Immediately upon hearing Norlha’s story and seeing the awesome textiles throughout the guest house, I knew I wanted to be a part of its future. All the outsiders working there, from Bill the basketball coach to Andrew the tutor, put in work to shape and share the company’s message. I kept coming back to a conversation I had with a coworker when I recently bought my first camera. How do I take cool pictures? His answer: Go to cool places and take pictures. Forget about the lighting, the angle, or the aperture, great pictures have little to do with the photographer and everything to do with the subject. Norlha doesn’t need to stretch the truth to prove there are real people creating this clothing and building something more important than a company. It doesn’t need to create exaggerated stories about its beginnings to evoke real emotion about its purpose. What it needs is to tell its story. Have it’s picture taken. It’s easy to commit my time toward something so obviously successful.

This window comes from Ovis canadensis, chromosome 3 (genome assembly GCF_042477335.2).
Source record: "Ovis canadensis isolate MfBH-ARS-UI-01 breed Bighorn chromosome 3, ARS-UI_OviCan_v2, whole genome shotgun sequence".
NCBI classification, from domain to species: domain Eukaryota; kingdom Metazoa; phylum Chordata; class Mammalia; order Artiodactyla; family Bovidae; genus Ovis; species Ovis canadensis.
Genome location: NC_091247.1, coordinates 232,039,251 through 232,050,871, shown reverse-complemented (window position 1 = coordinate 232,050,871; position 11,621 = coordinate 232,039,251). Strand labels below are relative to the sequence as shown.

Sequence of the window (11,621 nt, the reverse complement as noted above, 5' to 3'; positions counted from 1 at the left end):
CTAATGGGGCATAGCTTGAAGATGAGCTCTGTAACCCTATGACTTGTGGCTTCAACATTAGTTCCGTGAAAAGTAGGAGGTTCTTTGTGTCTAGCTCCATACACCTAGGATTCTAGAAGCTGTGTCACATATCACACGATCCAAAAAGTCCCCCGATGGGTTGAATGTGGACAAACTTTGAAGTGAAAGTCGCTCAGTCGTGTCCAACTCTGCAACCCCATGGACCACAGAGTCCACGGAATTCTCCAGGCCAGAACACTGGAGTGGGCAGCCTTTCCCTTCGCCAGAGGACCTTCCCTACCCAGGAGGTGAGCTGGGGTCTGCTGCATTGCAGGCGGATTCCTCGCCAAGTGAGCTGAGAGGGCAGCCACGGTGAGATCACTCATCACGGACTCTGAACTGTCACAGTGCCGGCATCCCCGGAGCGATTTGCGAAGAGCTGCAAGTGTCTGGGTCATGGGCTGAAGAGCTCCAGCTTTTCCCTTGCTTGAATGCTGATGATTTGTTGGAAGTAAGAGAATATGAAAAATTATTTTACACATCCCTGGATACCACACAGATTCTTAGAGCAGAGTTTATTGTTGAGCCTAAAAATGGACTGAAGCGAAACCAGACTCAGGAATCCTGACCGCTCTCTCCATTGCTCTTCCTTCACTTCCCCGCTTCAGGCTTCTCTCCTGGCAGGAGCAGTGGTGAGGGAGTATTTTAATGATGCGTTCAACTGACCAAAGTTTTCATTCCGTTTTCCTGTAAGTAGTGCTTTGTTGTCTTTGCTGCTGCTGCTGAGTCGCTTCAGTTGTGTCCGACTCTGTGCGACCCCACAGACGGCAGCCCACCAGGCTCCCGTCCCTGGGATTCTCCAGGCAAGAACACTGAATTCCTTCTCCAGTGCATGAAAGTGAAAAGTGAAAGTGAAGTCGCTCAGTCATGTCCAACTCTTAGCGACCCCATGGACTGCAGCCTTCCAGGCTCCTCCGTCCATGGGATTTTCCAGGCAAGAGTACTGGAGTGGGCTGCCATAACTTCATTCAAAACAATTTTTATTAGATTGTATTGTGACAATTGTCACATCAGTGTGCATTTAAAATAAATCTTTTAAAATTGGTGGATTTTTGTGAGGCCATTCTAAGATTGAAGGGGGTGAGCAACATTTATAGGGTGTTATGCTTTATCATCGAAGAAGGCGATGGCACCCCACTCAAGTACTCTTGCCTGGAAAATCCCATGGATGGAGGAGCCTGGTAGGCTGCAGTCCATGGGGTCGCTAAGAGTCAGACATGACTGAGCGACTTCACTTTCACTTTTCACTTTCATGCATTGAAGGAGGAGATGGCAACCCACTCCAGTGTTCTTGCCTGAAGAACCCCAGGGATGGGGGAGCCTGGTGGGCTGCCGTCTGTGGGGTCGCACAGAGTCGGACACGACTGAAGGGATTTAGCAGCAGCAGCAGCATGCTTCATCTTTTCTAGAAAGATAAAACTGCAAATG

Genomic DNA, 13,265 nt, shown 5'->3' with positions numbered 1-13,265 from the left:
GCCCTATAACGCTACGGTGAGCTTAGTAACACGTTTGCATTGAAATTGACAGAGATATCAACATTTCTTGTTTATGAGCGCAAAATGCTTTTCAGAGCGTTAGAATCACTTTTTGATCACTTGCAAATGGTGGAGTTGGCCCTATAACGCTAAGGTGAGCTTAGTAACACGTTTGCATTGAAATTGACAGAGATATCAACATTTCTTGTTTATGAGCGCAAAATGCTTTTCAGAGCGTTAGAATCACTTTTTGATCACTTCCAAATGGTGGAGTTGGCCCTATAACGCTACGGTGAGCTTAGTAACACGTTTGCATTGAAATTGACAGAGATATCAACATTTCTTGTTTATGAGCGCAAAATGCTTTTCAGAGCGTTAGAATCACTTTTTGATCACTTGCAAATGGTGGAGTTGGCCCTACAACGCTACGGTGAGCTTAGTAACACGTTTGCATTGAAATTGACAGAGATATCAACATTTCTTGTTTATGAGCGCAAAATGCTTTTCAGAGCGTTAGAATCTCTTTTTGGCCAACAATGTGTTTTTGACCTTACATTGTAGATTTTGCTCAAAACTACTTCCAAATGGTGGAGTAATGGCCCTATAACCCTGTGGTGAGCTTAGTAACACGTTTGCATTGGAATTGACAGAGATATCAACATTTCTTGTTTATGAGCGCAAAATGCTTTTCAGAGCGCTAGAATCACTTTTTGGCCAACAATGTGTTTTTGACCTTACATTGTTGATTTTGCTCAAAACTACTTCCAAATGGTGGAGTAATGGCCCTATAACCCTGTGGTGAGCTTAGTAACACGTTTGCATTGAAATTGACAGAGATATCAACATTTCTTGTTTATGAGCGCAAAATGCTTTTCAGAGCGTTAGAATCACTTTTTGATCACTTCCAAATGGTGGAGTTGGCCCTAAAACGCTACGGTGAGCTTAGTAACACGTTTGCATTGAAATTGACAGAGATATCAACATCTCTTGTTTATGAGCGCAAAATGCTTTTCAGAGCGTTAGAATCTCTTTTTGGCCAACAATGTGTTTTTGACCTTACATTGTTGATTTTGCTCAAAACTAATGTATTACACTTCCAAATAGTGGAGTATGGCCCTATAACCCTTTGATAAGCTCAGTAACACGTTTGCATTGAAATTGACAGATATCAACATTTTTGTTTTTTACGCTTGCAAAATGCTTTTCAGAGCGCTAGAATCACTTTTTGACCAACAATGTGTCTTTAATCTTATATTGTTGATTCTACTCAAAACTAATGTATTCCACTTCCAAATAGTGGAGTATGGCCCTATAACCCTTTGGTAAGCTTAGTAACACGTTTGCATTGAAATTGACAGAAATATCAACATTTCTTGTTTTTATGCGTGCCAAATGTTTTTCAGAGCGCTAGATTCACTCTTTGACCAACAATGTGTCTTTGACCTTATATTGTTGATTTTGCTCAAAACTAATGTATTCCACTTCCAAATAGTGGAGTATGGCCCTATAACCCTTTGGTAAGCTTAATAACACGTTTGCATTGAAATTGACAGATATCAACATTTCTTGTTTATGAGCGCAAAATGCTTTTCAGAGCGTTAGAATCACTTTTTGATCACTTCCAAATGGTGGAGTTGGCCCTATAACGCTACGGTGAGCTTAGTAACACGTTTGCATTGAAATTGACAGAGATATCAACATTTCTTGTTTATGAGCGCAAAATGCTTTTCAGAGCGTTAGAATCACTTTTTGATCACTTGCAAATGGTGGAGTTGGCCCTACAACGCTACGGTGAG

At this point, I had come to understand that Dechen is both a cool, Western educated girl as well as a smart, knowledgeable CEO. That night at dinner, I really got to understand how impressive she is while seeing into the real lives of some locals. The four Westerners and Dechen headed to one of the employee/shooting guard’s house for dinner.